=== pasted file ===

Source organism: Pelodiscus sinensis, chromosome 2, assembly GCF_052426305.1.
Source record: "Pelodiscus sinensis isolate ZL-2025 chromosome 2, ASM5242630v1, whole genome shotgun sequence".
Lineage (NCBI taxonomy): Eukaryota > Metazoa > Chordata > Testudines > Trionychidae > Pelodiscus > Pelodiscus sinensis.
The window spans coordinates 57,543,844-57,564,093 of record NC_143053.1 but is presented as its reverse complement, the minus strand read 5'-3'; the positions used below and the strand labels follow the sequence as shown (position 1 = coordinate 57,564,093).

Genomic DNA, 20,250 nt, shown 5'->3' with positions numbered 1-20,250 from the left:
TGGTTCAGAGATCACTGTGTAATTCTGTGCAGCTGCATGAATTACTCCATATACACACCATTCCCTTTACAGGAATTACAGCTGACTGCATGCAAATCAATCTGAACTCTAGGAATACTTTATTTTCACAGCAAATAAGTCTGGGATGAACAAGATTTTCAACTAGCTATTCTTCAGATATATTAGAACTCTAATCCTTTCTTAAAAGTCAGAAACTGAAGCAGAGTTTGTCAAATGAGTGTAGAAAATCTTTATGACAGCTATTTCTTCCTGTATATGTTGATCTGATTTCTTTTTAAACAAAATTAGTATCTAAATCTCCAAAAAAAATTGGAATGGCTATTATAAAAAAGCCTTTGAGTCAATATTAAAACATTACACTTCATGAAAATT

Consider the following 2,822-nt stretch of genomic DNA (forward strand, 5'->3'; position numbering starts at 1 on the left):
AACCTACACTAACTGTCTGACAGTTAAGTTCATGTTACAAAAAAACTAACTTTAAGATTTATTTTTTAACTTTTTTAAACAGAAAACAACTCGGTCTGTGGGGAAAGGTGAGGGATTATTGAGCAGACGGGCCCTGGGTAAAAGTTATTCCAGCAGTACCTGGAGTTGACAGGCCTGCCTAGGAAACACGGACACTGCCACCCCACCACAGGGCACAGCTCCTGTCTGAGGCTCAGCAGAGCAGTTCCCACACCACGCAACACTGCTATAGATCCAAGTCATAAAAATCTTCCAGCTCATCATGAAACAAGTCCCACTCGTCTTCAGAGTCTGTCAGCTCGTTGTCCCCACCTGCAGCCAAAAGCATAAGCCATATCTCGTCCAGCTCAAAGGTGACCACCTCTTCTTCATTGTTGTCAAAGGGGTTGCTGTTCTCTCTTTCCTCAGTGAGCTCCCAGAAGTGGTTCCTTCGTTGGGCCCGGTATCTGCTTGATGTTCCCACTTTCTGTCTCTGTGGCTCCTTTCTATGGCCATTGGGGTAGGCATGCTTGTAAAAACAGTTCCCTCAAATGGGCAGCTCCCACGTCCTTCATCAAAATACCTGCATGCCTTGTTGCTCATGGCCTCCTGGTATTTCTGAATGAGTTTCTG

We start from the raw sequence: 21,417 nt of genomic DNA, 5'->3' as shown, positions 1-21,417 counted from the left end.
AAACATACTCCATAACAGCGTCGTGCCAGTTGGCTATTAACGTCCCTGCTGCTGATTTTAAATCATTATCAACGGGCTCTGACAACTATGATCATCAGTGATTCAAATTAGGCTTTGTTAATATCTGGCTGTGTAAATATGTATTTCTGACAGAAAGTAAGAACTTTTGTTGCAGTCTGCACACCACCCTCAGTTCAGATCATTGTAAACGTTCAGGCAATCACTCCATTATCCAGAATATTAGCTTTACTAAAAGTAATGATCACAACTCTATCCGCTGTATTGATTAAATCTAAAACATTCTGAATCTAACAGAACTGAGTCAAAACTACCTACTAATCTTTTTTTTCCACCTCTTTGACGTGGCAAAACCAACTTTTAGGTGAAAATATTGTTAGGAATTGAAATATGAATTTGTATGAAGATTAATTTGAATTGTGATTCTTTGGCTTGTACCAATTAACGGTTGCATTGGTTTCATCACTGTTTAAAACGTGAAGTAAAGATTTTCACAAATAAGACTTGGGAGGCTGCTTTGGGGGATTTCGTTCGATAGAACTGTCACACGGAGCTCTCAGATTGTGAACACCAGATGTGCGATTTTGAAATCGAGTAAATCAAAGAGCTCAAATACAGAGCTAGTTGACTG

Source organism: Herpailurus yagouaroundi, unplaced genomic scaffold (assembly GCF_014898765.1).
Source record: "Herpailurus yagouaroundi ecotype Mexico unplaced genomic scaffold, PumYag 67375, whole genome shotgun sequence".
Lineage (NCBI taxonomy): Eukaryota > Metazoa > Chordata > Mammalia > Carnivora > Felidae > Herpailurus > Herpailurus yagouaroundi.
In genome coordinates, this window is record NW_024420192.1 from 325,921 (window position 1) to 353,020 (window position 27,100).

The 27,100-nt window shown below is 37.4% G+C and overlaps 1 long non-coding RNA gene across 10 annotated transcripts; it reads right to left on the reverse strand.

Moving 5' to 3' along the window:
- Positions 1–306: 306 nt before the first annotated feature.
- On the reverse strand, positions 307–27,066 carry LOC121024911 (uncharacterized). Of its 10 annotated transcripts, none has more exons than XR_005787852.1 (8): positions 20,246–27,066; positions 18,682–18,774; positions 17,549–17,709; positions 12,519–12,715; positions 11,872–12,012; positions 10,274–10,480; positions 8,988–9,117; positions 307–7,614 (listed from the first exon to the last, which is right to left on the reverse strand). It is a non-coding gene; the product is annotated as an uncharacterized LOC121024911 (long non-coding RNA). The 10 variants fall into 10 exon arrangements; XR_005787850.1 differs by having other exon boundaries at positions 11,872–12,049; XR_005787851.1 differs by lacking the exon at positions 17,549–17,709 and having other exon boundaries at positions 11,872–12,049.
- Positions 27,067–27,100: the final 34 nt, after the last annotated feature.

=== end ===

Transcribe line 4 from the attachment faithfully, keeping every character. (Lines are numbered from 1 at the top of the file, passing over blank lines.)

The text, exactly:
The window spans coordinates 57,543,844-57,564,093 of record NC_143053.1 but is presented as its reverse complement, the minus strand read 5'-3'; the positions used below and the strand labels follow the sequence as shown (position 1 = coordinate 57,564,093).